Daniel J Vance

On a trip home to visit parents recently, 48-year-old Todd Williams read this column in the Middlesboro (Ky.) Daily News. He soon emailed to express appreciation and mentioned having a disability himself. In reply, I asked if he would like to be featured and discuss his experiences having retinitis pigmentosa and spina bifida. In a telephone interview days later, he remarked, “While reading your column (at my parents’ house) I was amazed because this was the first time I’d read an article about a disabled person that had given the disabled person so much attention.”

Spina bifida is a permanent birth defect usually causing hydrocephalus and paralysis. Due to Williams having spina bifida, surgeons at his birth told his parents he would have hydrocephalus, “mental retardation,” and would be unable to walk. The surgeons eventually were proven wrong on every count. He began walking at age 3. However, due to some bladder paralysis, he had difficulty with urine control and so right before he entered kindergarten, doctors performed a urostomy.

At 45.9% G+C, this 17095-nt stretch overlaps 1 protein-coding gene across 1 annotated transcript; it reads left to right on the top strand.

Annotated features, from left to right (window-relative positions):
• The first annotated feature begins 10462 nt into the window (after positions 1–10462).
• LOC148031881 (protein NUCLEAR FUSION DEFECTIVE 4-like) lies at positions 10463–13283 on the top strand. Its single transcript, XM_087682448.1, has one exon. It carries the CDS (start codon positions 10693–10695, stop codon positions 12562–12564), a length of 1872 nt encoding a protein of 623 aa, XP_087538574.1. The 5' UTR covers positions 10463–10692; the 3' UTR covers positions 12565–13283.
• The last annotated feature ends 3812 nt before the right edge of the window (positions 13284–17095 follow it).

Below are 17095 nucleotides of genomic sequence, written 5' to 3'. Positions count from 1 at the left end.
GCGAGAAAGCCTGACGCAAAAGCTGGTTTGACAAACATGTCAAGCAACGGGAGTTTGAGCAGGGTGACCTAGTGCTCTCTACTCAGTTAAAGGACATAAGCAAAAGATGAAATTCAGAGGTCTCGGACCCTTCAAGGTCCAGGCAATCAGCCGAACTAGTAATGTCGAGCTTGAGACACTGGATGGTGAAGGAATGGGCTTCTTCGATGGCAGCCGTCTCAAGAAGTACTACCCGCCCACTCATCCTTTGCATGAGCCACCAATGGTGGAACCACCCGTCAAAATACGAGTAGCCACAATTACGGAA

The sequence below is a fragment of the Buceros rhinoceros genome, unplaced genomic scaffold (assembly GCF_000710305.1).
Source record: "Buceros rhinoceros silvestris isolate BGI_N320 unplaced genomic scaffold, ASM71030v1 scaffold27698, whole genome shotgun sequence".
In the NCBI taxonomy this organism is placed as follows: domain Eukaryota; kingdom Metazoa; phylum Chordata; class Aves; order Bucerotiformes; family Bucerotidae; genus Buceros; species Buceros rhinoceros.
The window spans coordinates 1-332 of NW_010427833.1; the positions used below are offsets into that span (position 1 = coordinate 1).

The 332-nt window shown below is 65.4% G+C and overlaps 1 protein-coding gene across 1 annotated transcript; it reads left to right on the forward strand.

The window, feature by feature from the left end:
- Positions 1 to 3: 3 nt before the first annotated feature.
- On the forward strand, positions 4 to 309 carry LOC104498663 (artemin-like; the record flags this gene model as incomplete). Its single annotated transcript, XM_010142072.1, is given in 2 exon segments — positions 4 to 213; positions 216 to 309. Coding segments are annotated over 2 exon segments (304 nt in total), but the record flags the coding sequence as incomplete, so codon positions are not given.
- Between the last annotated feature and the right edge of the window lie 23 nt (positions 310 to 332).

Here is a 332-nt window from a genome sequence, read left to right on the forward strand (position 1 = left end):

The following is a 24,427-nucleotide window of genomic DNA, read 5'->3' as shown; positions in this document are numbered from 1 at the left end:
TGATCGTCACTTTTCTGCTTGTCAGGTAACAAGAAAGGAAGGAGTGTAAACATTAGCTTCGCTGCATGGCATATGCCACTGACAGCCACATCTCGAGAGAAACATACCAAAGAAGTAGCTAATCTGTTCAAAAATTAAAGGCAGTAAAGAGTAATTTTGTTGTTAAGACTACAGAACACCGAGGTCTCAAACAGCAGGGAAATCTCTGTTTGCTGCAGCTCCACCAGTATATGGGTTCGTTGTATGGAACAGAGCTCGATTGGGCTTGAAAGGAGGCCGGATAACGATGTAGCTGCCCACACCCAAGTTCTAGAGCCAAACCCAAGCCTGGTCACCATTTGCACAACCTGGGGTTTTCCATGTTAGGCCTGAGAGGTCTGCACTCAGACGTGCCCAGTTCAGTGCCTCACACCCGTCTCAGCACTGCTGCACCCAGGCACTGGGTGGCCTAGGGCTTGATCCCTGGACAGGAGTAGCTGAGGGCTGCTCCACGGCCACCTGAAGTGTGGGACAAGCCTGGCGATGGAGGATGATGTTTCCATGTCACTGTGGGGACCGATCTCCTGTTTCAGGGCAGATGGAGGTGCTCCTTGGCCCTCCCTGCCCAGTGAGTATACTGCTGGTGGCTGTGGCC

“For one, kids in school couldn’t understand spina bifida,” he said. “I looked so healthy and yet always walked with a limp in my left leg because of it. I constantly was being called names because of the limp. I couldn’t participate in sports and if you can’t do that in high school you can’t be popular. Also, my father had been a great high school athlete and I wanted to be good as he was.”

Williams majored in history in college. One day at age 22, while he was student teaching, his world was turned upside down. He said, “I was giving a lecture and suddenly whole rows of students began disappearing (from my vision). I thought I was losing my mind.” An eye doctor diagnosed retinitis pigmentosa, which many people call “tunnel vision.” Now, besides having spina bifida, Williams is legally blind and has a visual field of less than 5 degrees in each eye.

Today, through a state agency helping blind people, he makes a living owning a vending machine business servicing two Tennessee colleges. Of his disabilities, he said his spina bifida-related urostomy presented the most challenges.

He said he has maintained his positive attitude by realizing “that God is greater than any problem I face, and regardless of the problem in life, God can get me through it.”

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